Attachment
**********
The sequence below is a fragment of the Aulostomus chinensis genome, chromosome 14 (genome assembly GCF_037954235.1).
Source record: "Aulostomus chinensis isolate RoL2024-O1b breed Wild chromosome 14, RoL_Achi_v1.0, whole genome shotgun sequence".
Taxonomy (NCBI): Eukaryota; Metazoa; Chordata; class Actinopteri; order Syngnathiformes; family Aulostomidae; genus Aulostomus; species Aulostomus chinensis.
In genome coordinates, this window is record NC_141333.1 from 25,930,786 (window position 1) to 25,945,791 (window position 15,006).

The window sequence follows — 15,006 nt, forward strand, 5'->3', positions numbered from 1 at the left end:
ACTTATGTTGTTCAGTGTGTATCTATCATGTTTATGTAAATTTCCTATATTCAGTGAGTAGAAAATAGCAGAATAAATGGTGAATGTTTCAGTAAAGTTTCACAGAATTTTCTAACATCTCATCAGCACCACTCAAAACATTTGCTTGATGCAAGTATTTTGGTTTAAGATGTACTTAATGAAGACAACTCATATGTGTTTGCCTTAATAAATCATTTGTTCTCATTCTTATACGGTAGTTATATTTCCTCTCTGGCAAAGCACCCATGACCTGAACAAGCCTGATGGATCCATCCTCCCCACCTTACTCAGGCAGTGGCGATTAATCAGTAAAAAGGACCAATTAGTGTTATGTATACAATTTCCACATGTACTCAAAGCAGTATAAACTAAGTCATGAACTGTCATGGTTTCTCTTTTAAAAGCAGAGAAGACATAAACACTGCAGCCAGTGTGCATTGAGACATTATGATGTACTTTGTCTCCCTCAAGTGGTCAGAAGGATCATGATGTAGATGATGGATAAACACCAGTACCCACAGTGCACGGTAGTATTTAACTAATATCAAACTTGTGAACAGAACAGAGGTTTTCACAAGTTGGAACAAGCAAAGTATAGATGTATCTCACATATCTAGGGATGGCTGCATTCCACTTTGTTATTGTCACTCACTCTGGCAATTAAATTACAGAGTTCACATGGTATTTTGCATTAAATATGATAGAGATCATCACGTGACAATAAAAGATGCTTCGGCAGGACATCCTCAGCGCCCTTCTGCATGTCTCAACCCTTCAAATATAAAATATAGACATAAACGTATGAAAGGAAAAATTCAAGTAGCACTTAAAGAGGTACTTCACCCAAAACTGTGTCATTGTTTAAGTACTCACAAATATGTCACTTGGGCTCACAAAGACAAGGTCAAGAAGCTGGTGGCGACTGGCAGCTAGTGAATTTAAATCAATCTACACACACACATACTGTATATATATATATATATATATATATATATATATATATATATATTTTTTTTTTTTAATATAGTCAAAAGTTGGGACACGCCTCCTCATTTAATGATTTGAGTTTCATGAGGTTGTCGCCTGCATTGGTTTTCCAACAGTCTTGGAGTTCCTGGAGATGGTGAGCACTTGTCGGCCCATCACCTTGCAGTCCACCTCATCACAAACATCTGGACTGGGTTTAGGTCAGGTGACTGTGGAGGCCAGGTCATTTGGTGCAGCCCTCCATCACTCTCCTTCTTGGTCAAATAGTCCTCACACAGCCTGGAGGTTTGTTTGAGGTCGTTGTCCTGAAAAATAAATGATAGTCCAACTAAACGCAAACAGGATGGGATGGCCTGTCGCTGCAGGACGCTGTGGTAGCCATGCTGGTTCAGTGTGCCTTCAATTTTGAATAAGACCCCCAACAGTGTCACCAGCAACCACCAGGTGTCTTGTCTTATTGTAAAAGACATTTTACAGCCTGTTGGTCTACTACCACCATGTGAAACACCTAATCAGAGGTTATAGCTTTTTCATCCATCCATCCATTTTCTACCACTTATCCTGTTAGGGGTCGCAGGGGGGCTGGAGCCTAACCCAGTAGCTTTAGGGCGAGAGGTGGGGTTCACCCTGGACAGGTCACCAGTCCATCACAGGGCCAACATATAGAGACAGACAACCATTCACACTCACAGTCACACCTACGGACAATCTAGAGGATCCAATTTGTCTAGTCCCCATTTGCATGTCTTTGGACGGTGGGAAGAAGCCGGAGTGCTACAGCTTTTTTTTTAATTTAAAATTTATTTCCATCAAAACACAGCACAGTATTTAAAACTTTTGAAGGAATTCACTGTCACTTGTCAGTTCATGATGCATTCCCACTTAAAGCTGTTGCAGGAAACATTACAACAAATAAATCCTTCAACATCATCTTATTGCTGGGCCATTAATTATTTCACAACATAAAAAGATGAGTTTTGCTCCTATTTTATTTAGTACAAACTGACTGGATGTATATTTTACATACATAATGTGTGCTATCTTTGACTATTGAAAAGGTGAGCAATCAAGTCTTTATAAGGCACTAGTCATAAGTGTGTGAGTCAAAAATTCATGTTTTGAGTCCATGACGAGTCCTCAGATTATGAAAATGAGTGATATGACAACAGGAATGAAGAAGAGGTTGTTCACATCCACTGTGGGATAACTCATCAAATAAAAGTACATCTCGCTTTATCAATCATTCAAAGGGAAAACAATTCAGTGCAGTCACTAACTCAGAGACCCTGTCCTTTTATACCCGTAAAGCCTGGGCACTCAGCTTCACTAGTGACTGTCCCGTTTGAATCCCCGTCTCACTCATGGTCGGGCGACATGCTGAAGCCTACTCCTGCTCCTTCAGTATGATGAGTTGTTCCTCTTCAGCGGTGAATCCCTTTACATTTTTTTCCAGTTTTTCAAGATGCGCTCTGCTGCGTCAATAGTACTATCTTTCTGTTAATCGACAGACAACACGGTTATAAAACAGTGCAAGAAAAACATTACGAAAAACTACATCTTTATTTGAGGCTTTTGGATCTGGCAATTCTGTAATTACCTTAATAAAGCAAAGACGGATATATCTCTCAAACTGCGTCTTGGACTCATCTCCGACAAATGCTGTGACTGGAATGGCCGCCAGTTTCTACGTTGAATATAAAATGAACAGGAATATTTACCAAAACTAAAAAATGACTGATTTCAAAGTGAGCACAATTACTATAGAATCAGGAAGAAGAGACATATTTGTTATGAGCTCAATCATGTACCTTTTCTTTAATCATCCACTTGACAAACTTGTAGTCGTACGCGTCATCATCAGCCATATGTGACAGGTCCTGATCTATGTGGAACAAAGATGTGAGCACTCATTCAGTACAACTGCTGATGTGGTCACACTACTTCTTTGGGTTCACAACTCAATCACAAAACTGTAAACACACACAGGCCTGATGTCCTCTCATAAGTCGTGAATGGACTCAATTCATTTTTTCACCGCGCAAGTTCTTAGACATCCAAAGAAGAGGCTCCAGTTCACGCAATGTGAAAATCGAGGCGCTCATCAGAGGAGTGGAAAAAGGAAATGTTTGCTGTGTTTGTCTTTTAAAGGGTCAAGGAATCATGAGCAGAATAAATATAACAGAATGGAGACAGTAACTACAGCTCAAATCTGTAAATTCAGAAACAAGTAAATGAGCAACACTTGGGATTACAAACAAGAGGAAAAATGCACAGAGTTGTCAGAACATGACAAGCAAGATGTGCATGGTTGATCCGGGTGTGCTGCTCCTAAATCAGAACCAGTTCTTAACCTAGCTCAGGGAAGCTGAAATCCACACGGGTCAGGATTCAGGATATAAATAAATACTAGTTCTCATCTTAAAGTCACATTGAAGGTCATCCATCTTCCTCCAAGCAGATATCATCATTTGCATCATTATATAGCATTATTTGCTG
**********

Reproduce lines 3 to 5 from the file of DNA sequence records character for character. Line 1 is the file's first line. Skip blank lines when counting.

Taxonomy (NCBI): Eukaryota; Metazoa; Chordata; class Actinopteri; order Syngnathiformes; family Aulostomidae; genus Aulostomus; species Aulostomus chinensis.
In genome coordinates, this window is record NC_141333.1 from 25,930,786 (window position 1) to 25,945,791 (window position 15,006).

The window sequence follows — 15,006 nt, forward strand, 5'->3', positions numbered from 1 at the left end: